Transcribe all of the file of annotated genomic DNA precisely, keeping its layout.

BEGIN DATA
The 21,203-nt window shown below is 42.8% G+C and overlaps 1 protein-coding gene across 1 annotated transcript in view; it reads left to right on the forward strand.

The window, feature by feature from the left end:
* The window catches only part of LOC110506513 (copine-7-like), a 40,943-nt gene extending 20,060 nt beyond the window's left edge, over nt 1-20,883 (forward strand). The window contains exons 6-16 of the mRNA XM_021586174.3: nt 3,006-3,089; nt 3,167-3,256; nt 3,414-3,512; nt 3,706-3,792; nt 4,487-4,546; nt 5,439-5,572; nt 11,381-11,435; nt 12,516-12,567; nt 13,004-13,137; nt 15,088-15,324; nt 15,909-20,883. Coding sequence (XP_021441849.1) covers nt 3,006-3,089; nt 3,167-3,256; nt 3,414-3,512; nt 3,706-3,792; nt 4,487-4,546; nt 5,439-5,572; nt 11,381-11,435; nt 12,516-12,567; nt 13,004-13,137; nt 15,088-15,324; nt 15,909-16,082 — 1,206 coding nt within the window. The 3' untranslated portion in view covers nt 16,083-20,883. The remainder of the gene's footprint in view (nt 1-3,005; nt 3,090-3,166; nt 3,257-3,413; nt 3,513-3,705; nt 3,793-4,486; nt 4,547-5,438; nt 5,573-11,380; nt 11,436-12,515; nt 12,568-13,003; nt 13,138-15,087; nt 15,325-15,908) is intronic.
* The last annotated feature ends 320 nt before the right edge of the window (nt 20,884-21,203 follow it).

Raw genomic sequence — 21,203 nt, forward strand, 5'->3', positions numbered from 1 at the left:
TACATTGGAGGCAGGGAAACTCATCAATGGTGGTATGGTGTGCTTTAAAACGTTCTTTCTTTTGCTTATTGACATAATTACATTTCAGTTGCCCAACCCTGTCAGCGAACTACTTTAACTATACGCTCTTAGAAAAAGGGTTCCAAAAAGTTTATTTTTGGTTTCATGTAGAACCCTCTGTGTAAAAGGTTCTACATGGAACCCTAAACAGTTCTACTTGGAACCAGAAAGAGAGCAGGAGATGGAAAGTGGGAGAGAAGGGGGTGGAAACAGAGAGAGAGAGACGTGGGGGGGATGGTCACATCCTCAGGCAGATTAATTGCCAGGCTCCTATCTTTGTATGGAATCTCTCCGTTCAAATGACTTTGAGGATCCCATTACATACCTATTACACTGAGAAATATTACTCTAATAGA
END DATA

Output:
The 21,203-nt window shown below is 42.8% G+C and overlaps 1 protein-coding gene across 1 annotated transcript in view; it reads left to right on the forward strand.

The window, feature by feature from the left end:
* The window catches only part of LOC110506513 (copine-7-like), a 40,943-nt gene extending 20,060 nt beyond the window's left edge, over nt 1-20,883 (forward strand). The window contains exons 6-16 of the mRNA XM_021586174.3: nt 3,006-3,089; nt 3,167-3,256; nt 3,414-3,512; nt 3,706-3,792; nt 4,487-4,546; nt 5,439-5,572; nt 11,381-11,435; nt 12,516-12,567; nt 13,004-13,137; nt 15,088-15,324; nt 15,909-20,883. Coding sequence (XP_021441849.1) covers nt 3,006-3,089; nt 3,167-3,256; nt 3,414-3,512; nt 3,706-3,792; nt 4,487-4,546; nt 5,439-5,572; nt 11,381-11,435; nt 12,516-12,567; nt 13,004-13,137; nt 15,088-15,324; nt 15,909-16,082 — 1,206 coding nt within the window. The 3' untranslated portion in view covers nt 16,083-20,883. The remainder of the gene's footprint in view (nt 1-3,005; nt 3,090-3,166; nt 3,257-3,413; nt 3,513-3,705; nt 3,793-4,486; nt 4,547-5,438; nt 5,573-11,380; nt 11,436-12,515; nt 12,568-13,003; nt 13,138-15,087; nt 15,325-15,908) is intronic.
* The last annotated feature ends 320 nt before the right edge of the window (nt 20,884-21,203 follow it).

Raw genomic sequence — 21,203 nt, forward strand, 5'->3', positions numbered from 1 at the left:
TACATTGGAGGCAGGGAAACTCATCAATGGTGGTATGGTGTGCTTTAAAACGTTCTTTCTTTTGCTTATTGACATAATTACATTTCAGTTGCCCAACCCTGTCAGCGAACTACTTTAACTATACGCTCTTAGAAAAAGGGTTCCAAAAAGTTTATTTTTGGTTTCATGTAGAACCCTCTGTGTAAAAGGTTCTACATGGAACCCTAAACAGTTCTACTTGGAACCAGAAAGAGAGCAGGAGATGGAAAGTGGGAGAGAAGGGGGTGGAAACAGAGAGAGAGAGACGTGGGGGGGATGGTCACATCCTCAGGCAGATTAATTGCCAGGCTCCTATCTTTGTATGGAATCTCTCCGTTCAAATGACTTTGAGGATCCCATTACATACCTATTACACTGAGAAATATTACTCTAATAGA